On Wednesday afternoon we received this voice mail message:
“This is ____. I’m nutrition assistant from the dialysis unit. The reason why I’m calling today is we see your protein intake has dropped a bit. So we’re just calling to check and see how you’re doing and how is your appetite. If you could give ____, the dietitian, a call back…”
I was just heading out the door to meet Nicole and Jonah. I found them reading a book on a bench, surrounded by gravestones, at an old Anglican Church down the street.
“Any idea what’s she talking about?” I asked Nicole. “I mean, your protein intake has only gone up over the last few months.”
Nicole already eats a half-pound of organic meat Nicole each day. Plus, we’ve recently added a daily half-ounce of liver. And let’s not forget the two raw eggs yolks.
“Even your blood albumin level is up.”
“Only one point,” said Nicole with a grimace.
“Still, there’s no signs of protein deficiency. If anything, your muscle mass has continued to increase.”
On Thursday, Nicole called the dietitian back.
“What marker are you using to determine that my protein intake is lower?” asked Nicole.
The dietitian explained that they’ve observed a considerable drop in her blood urea nitrogen levels. (The abbreviation for this is BUN. Rather ironic, since urea is a waste by-product of protein, not carbohydrate, metabolism.) As the Mayo Clinic explains: “Generally, a high blood urea nitrogen level means your kidneys aren’t working well.”
Kidneys filter urea from the blood. Less kidney function means more urea in the blood. A healthy person’s blood urea nitrogen (BUN) level is below 7 mmol/L.
We’ve been following Nicole’s creatinine levels carefully. (Cretainine is the main maker for kidney function.) We hadn’t been paying much attention to her BUN test results. I find urea levels easily fluctuate so much that comparing two consecutive tests isn’t too valuable. Nonetheless, I started flipping back through past lab tests to see what the dietitian was talking about over the course of the last 18 months:
- February 10, 2014: 25.6 mmol/L
- April 12, 2014: 29.0 mmol/L
- August 28, 2014: 27.5 mmol/L
- January 8, 2015: 21.7 mmol/L
- Feb 5, 2015: 27.2 mmol/L
- March 5, 2015: 20.3 mmol/L
- April 2, 2015: 17.2 mmol/L
- June 11, 2015: 21.8 mmol/L
(I excluded May’s test result. May’s test produced erroneously low results because they extracted Nicole’s blood too soon after he previous dialysis treatment.)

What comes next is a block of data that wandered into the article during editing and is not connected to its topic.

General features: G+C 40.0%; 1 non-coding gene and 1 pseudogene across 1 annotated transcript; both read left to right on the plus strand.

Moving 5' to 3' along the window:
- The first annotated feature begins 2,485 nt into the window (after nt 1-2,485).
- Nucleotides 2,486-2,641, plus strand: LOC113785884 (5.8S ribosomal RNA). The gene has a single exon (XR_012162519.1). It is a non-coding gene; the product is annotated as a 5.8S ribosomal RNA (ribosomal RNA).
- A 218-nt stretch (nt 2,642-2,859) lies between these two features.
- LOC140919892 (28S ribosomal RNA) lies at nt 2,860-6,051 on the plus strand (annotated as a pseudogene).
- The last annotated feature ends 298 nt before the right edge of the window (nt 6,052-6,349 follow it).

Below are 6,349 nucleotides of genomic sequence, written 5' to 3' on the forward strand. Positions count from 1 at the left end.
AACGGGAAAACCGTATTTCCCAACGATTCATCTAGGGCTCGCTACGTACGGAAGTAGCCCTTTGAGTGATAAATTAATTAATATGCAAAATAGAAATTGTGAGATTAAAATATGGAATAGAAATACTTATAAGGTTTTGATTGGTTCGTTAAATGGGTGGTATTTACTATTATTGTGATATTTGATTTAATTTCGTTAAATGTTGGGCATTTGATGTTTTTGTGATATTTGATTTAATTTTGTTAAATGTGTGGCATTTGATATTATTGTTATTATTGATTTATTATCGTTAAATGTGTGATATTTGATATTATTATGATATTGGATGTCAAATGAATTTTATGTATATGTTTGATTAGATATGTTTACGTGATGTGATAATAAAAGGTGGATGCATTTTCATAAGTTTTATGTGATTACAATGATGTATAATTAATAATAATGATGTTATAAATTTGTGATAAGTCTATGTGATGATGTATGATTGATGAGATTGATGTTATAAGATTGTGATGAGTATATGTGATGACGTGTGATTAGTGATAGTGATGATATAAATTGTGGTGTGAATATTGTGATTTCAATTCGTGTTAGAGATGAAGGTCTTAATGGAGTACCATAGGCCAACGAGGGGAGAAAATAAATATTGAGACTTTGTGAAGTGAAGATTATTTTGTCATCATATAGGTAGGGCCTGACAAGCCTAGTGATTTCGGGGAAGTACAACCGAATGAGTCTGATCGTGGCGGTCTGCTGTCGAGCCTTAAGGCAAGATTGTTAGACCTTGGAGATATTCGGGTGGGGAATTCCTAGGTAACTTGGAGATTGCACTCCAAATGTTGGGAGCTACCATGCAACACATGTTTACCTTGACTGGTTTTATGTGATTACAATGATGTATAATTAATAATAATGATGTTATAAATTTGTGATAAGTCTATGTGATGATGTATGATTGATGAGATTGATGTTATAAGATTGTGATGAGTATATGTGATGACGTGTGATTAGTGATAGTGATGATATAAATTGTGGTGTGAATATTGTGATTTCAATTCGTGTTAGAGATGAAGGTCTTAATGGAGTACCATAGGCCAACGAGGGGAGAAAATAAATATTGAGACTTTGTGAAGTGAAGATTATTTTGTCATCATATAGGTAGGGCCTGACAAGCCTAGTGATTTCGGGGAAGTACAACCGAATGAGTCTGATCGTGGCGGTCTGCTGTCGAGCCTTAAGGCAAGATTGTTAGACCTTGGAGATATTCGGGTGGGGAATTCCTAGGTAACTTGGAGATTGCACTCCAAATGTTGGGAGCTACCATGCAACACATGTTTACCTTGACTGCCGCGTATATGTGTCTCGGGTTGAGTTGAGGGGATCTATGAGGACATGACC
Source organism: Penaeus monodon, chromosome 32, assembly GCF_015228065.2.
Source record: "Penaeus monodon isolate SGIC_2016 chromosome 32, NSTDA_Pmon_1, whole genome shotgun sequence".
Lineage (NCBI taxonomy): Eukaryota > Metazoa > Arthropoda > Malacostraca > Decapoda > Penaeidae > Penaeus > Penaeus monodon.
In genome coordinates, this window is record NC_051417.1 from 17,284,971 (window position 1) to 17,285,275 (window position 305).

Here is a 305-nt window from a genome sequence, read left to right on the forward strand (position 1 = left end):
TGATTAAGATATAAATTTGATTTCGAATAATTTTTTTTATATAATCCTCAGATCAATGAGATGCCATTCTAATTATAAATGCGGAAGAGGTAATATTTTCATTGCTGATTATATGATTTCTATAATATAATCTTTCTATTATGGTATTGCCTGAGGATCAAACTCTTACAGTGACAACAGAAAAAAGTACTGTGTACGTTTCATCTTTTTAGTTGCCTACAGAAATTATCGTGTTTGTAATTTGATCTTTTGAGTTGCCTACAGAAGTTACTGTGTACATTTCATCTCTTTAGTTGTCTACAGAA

We can see a definite, albeit somewhat zig-zag and slight, overall reduction in the amount of urea in Nicole’s blood stream. Naturally, the dietitian would assume she had reduced her protein intake. Instead, she’s increased it. So what’s happening to the urea? Here are four possibilities:
1. Poor protein synthesis: I don’t think this is the case. There’s no evidence of it. Nicole’s appetite and digestion, while nothing to brag about, has been better than ever. She also hasn’t been losing weight or muscle tone (which would happen if she suddenly couldn’t digest protein as well).
2. Sauna therapy: Nicole spends between 40-60 minutes a day in the sauna. Possibly her skin is sweating urea out.
3. Coffee liver implants: Nicole does 2-4 coffee enemas every single day. Urea is produced in the liver. It wouldn’t be a stretch to assume it gets dumped into the bile duct during a coffee enema. (After all, that’s what coffee enemas are all about.) From the bile duct it would be removed via the colon.
4. Improved kidney function: As we already noted, Nicole’s clearance of the waste product creatinine has seen a 241 μmol/L improvement between December and April. Her estimated glomerular filtration rate has improved by 1%. Along with the BUN, these are the primary markers of kidney function.
It’s slow and painstaking progress, but it does appear as if a year of balanced blood sugar, supplementation based on hair mineral analysis, over a thousand coffee enemas, 300+ hours in the sauna, over a hundred pounds of ghee and lots of rest… may actually be reversing stage 5 kidney failure.
The dietitian confessed that she couldn’t explain why Nicole’s blood urea nitrogen levels were down, if her protein intake is up. Of course, it couldn’t be that her kidney function is improving. After all, that’s “impossible.”
Thinking outside the diabetic matrix,
–John C. A. Manley
P.S. If you think Nicole’s BUN is impressive. Wait until you see her latest creatinine levels (coming Tuesday – be sure to subscribe).
P.P.S. I am impressed that the dietitian called to make sure Nicole was eating enough lamb stew. As I’ve said before, I think many dialysis patients don’t get enough protein in an effort to keep phosphorous levels down. For more on this subject you can read: Are Low-Phosphorous (Phosphate) Diets Killing Dialysis Patients?